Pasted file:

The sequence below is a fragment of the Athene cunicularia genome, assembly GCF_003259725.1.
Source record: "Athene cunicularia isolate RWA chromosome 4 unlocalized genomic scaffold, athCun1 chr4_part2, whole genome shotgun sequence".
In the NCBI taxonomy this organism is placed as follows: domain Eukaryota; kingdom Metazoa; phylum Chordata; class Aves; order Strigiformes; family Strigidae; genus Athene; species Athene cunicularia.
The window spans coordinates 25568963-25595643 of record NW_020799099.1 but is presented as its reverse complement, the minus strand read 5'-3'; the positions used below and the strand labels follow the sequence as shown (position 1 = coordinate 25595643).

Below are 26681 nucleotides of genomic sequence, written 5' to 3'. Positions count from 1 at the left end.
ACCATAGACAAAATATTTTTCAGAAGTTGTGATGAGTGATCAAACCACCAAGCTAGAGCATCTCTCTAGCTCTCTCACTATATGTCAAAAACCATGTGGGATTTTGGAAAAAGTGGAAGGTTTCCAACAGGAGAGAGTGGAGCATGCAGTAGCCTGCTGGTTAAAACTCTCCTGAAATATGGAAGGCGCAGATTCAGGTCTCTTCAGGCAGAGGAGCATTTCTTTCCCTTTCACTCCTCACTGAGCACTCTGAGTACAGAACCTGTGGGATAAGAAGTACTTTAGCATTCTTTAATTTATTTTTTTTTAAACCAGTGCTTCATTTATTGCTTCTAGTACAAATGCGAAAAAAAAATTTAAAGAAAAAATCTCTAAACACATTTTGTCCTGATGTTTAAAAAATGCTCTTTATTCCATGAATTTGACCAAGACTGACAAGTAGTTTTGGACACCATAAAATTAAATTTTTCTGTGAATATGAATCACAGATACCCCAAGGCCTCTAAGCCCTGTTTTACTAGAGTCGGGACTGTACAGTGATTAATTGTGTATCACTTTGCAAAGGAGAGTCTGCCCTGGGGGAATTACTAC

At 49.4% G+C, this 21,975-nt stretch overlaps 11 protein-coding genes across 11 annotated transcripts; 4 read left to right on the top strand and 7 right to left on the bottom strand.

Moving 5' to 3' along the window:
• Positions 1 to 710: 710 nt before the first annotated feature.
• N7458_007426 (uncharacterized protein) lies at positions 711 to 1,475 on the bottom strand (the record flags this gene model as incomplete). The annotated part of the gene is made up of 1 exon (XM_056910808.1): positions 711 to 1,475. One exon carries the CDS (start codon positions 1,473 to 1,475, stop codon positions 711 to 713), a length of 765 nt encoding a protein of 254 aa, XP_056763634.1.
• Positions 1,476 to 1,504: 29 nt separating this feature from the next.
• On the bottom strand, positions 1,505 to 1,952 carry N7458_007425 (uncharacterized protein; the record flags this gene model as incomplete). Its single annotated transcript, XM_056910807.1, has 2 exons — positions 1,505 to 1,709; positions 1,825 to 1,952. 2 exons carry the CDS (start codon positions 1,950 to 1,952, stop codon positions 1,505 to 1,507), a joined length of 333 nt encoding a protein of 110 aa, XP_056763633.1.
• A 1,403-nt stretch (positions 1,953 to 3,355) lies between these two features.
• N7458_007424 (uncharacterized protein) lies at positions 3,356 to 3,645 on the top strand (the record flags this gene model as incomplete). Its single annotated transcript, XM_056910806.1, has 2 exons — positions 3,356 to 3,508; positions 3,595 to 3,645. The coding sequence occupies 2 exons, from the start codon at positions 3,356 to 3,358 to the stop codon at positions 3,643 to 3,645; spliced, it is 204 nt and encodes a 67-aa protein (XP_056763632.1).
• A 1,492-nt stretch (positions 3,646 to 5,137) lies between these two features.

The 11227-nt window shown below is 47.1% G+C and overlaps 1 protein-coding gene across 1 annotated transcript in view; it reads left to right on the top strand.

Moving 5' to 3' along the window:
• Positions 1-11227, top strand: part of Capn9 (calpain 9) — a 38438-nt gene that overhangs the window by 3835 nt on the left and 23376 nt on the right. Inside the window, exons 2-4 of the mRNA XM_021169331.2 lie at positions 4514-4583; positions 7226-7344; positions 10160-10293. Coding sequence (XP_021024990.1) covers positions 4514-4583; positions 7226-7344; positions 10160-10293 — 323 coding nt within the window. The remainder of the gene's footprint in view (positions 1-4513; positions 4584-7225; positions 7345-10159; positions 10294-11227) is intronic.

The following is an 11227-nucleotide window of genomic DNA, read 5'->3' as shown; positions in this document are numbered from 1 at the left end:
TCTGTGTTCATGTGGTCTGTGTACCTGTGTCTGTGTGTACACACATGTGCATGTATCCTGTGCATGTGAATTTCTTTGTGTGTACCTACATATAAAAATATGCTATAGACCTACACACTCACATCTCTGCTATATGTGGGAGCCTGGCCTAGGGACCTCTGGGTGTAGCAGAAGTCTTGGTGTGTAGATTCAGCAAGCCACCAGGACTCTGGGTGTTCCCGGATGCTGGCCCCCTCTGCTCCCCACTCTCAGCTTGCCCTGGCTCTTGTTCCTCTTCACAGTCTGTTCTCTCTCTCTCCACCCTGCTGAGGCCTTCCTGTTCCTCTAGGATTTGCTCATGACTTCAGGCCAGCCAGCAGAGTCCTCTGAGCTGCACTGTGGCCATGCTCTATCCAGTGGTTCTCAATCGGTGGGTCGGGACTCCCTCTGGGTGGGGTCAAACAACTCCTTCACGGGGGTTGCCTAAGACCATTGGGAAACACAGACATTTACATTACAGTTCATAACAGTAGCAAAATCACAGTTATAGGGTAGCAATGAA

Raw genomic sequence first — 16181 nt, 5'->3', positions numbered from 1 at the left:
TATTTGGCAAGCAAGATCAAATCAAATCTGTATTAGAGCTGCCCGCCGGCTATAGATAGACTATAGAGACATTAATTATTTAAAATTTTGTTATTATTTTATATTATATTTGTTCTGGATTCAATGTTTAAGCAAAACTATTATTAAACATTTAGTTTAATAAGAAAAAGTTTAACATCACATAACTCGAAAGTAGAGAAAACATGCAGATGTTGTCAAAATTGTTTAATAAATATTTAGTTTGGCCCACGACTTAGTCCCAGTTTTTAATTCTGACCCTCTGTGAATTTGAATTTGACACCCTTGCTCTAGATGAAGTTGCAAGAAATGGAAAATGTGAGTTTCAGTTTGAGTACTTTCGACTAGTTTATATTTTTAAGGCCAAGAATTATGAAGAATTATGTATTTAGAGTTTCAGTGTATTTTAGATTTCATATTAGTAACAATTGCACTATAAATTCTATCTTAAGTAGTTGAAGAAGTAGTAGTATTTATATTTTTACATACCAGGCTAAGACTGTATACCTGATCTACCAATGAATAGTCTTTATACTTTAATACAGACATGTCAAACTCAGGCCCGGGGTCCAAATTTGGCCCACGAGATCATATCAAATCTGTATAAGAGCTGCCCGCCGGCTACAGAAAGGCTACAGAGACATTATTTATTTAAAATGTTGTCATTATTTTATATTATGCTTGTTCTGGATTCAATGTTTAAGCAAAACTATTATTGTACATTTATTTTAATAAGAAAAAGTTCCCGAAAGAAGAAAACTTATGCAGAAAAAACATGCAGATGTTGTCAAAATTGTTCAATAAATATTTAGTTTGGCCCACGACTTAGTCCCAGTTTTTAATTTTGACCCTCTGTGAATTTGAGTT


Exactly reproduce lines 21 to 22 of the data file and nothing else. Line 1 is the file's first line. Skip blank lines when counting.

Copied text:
Raw genomic sequence first — 16181 nt, 5'->3', positions numbered from 1 at the left:
TATTTGGCAAGCAAGATCAAATCAAATCTGTATTAGAGCTGCCCGCCGGCTATAGATAGACTATAGAGACATTAATTATTTAAAATTTTGTTATTATTTTATATTATATTTGTTCTGGATTCAATGTTTAAGCAAAACTATTATTAAACATTTAGTTTAATAAGAAAAAGTTTAACATCACATAACTCGAAAGTAGAGAAAACATGCAGATGTTGTCAAAATTGTTTAATAAATATTTAGTTTGGCCCACGACTTAGTCCCAGTTTTTAATTCTGACCCTCTGTGAATTTGAATTTGACACCCTTGCTCTAGATGAAGTTGCAAGAAATGGAAAATGTGAGTTTCAGTTTGAGTACTTTCGACTAGTTTATATTTTTAAGGCCAAGAATTATGAAGAATTATGTATTTAGAGTTTCAGTGTATTTTAGATTTCATATTAGTAACAATTGCACTATAAATTCTATCTTAAGTAGTTGAAGAAGTAGTAGTATTTATATTTTTACATACCAGGCTAAGACTGTATACCTGATCTACCAATGAATAGTCTTTATACTTTAATACAGACATGTCAAACTCAGGCCCGGGGTCCAAATTTGGCCCACGAGATCATATCAAATCTGTATAAGAGCTGCCCGCCGGCTACAGAAAGGCTACAGAGACATTATTTATTTAAAATGTTGTCATTATTTTATATTATGCTTGTTCTGGATTCAATGTTTAAGCAAAACTATTATTGTACATTTATTTTAATAAGAAAAAGTTCCCGAAAGAAGAAAACTTATGCAGAAAAAACATGCAGATGTTGTCAAAATTGTTCAATAAATATTTAGTTTGGCCCACGACTTAGTCCCAGTTTTTAATTTTGACCCTCTGTGAATTTGAGTT